Posted in UncategorizedJune 22, 2009
Posted: Tuesday – June 16, 2009
A record label based in Helsinki, Finland has brought a lawsuit against multi-platinum super producer Timbaland and pop star Nelly Furtado, alleging that the duo heavily borrowed from a song recorded by Finnish artists to create the song “Do It.”
The song, produced by Timbaland and written by Furtado, appeared on the Canadian singer’s third studio album, Loose, release in June 2006.
The plaintiff, Kernel Records Oy, alleges that “Do It” was recorded using the “original and central identifying melodic, harmonic and rhythmic components” of the song “Acidjazzed Evening,” which Kernel Records acquired in 2007.
As explained in the lawsuit, filed in the Miami-Dade Division of the US District Court Southern District of Florida on June 11, the song was originally created as a computer recording by composer Janne Suni in 2000.
The same year, Suni presented the recording at the Assembly 2000 Old Skool Music Competition, taking home the first place title.
In 2002, Acidjazzed Evening was re-recorded in the Commodore 64 SID format by Norwegian musician Glenn Rune Gallefoss at Suni’s request.
The suit states that the two are clearly different versions.
The claim alleges that when Timbaland created the beat for “Do It” in 2006, using a program that emulates the Commodore 64 SID chip, he “knowingly and willfully stole” Gallefoss’s creation.
The next year, in August 2007, Gallefoss transferred “all transferable rights” to the song “Acidjazzed Evening” to Kernel Records.
Coincidentally, in January 2007, a YouTube video was posted by an anonymous user who made the first accusation that Timbaland’s work on “Do It” was not original.
The video shows portions of “Do It” and Suni’s original version “Acidjazzed Evening” as they appear in recording software to demonstrate just how similar they are.
The lawsuit also cites two 2007 interviews with Timbaland, which the plaintiff claims point to his guilt in the matter.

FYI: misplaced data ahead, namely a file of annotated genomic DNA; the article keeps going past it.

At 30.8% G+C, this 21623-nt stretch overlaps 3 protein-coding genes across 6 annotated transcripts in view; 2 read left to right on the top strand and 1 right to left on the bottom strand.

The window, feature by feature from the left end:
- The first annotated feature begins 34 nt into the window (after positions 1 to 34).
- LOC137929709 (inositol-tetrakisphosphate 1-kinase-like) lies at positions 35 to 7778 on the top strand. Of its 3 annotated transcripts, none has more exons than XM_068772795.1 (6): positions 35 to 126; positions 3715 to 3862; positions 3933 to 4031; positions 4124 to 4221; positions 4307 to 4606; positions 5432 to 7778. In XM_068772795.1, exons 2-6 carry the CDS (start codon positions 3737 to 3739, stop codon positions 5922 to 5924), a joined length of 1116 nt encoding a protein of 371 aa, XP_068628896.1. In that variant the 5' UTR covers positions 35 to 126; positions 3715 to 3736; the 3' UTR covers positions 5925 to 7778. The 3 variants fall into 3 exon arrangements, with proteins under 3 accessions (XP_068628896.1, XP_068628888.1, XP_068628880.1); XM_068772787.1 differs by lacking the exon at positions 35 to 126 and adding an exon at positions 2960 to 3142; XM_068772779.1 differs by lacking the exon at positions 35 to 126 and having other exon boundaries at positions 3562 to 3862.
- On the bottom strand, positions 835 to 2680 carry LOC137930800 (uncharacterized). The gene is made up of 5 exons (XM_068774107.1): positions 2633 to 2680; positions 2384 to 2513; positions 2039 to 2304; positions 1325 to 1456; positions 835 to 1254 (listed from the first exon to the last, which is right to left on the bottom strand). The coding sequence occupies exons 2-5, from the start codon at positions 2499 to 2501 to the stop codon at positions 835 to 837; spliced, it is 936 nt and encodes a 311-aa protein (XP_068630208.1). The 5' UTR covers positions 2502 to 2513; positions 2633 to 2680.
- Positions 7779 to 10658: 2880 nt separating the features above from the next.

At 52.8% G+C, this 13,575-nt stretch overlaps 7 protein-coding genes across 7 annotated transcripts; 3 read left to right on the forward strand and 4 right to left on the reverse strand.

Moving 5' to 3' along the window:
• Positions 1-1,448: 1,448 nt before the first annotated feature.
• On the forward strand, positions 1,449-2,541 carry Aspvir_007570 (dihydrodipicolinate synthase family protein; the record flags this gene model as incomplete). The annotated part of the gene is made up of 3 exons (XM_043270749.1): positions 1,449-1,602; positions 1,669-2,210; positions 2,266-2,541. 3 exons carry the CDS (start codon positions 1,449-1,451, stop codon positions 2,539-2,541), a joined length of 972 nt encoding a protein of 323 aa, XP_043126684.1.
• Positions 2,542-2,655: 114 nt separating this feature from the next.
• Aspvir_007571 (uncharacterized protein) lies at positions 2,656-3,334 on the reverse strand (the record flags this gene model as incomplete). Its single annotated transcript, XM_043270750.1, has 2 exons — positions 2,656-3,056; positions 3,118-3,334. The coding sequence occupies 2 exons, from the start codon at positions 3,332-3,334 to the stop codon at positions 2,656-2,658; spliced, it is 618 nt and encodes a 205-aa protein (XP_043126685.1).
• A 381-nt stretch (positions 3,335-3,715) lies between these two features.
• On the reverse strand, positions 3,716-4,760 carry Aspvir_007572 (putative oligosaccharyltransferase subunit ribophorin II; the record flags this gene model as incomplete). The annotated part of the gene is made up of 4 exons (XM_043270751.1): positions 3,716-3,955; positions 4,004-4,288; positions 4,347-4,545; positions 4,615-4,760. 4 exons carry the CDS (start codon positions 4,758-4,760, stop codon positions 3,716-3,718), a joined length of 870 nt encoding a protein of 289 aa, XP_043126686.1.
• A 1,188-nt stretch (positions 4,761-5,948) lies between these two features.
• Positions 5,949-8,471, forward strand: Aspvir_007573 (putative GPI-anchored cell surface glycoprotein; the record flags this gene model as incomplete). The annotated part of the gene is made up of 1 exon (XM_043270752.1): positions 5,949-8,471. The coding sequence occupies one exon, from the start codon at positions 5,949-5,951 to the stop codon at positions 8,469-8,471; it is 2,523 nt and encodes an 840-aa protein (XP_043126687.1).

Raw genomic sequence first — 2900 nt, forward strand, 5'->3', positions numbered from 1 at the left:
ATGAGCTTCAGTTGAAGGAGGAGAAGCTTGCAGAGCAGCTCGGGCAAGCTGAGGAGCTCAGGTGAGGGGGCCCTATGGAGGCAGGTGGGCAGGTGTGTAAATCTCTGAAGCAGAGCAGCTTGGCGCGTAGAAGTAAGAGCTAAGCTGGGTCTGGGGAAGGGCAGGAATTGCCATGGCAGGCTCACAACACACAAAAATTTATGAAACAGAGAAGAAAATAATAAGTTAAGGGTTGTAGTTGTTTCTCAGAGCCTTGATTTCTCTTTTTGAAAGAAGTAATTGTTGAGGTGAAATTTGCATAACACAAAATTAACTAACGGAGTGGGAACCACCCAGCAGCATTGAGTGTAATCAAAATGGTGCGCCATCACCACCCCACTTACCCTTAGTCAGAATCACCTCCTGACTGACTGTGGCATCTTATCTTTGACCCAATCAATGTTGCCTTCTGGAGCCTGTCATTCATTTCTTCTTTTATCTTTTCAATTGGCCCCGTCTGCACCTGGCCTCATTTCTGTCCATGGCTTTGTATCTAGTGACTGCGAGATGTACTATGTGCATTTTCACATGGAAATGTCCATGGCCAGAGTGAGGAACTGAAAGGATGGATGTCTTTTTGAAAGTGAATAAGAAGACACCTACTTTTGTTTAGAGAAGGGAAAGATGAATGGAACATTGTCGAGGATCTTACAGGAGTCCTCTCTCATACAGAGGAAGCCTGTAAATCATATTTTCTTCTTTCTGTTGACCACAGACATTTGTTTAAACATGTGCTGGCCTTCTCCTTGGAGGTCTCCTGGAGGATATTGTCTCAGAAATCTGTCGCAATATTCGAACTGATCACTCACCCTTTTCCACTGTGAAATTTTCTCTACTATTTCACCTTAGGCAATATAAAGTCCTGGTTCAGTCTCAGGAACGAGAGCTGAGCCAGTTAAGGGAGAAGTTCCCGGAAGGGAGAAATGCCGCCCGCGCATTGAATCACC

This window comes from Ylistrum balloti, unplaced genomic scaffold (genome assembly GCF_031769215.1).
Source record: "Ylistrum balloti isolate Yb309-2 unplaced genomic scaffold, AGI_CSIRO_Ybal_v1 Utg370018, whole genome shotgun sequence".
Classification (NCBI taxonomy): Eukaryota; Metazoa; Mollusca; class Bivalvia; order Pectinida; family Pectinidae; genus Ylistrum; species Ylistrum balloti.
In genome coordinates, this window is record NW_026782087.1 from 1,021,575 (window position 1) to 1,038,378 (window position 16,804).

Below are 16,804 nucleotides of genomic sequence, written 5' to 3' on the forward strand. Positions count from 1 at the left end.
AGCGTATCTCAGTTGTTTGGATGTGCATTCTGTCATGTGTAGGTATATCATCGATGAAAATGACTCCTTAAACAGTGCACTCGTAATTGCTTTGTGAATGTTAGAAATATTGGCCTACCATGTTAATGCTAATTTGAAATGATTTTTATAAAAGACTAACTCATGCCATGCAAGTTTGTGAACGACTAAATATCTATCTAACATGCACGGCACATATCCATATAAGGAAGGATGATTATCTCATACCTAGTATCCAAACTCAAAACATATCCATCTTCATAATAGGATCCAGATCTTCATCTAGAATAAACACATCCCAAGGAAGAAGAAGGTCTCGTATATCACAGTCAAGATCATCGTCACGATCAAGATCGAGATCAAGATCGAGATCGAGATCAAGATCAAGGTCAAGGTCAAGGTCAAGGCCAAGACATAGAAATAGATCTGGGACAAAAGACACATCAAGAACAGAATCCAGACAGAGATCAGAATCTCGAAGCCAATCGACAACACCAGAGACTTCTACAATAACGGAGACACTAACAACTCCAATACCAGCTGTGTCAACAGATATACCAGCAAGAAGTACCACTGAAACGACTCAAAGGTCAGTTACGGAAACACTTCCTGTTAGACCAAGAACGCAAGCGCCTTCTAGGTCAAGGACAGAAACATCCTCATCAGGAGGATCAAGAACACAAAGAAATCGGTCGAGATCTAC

On February 2, 2007, he was asked about the situation during a chat with WWDC’s “Elliott in the Morning.”
“That mess is so ridiculous. I can’t really discuss it because it’s a legal matter. But that’s why people don’t believe it. It’s from a video game, idiot. Sample and stole is two different things. Stole is like I walked in your house, watched you make it, stole your protools, went to my house and told Nelly, ‘Hey, I got a great song for you.’ Sample is like you heard it somewhere, and you just sampled. Maybe you didn’t know who it was by because it don’t have the credits listed.”
Timbaland went on to explain that he did expect the possibility that someone might levy a copyright infringement suit, but that it was never clear whether or not the sound he utilized was public domain.
With “Do It” having been released on the multi-platinum selling Loose, the live CD and DVD Loose: The Concert, and as a single, Kernel Records has also named the Mosley Music Group, Interscope-Geffen-A&M and Universal Music Distribution as co-defendants in the lawsuit.
Kernel has charged all defendants with copyright infringement, requested that the ownership of the copyrights held by Mosley Music, LLC and Geffen be transferred back, and requested an injunction prohibiting the further release, reprinting, performance and sale of the song “Do It.”